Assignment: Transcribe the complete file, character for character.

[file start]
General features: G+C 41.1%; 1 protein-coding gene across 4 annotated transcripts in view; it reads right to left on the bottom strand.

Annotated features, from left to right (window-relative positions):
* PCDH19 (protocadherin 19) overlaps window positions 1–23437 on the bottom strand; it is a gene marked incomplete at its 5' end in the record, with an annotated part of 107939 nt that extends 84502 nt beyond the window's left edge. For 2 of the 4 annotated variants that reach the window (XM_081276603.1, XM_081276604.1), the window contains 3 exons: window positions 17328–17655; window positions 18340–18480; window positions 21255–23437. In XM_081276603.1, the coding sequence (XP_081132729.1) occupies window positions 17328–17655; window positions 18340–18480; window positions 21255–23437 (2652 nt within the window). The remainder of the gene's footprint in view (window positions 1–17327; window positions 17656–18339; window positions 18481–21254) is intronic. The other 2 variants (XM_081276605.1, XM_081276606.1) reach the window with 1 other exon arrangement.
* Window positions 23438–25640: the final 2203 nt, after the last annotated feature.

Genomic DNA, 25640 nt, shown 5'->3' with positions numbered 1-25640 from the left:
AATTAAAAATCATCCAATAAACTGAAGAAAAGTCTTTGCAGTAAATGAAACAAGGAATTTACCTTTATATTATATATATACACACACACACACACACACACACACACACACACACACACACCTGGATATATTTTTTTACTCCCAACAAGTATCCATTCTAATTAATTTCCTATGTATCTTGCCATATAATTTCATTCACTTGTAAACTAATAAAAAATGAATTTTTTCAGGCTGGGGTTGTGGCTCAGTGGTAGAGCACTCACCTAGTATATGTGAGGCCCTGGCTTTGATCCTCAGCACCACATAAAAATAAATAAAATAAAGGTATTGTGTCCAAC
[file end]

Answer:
General features: G+C 41.1%; 1 protein-coding gene across 4 annotated transcripts in view; it reads right to left on the bottom strand.

Annotated features, from left to right (window-relative positions):
* PCDH19 (protocadherin 19) overlaps window positions 1–23437 on the bottom strand; it is a gene marked incomplete at its 5' end in the record, with an annotated part of 107939 nt that extends 84502 nt beyond the window's left edge. For 2 of the 4 annotated variants that reach the window (XM_081276603.1, XM_081276604.1), the window contains 3 exons: window positions 17328–17655; window positions 18340–18480; window positions 21255–23437. In XM_081276603.1, the coding sequence (XP_081132729.1) occupies window positions 17328–17655; window positions 18340–18480; window positions 21255–23437 (2652 nt within the window). The remainder of the gene's footprint in view (window positions 1–17327; window positions 17656–18339; window positions 18481–21254) is intronic. The other 2 variants (XM_081276605.1, XM_081276606.1) reach the window with 1 other exon arrangement.
* Window positions 23438–25640: the final 2203 nt, after the last annotated feature.

Genomic DNA, 25640 nt, shown 5'->3' with positions numbered 1-25640 from the left:
AATTAAAAATCATCCAATAAACTGAAGAAAAGTCTTTGCAGTAAATGAAACAAGGAATTTACCTTTATATTATATATATACACACACACACACACACACACACACACACACACACACACACCTGGATATATTTTTTTACTCCCAACAAGTATCCATTCTAATTAATTTCCTATGTATCTTGCCATATAATTTCATTCACTTGTAAACTAATAAAAAATGAATTTTTTCAGGCTGGGGTTGTGGCTCAGTGGTAGAGCACTCACCTAGTATATGTGAGGCCCTGGCTTTGATCCTCAGCACCACATAAAAATAAATAAAATAAAGGTATTGTGTCCAAC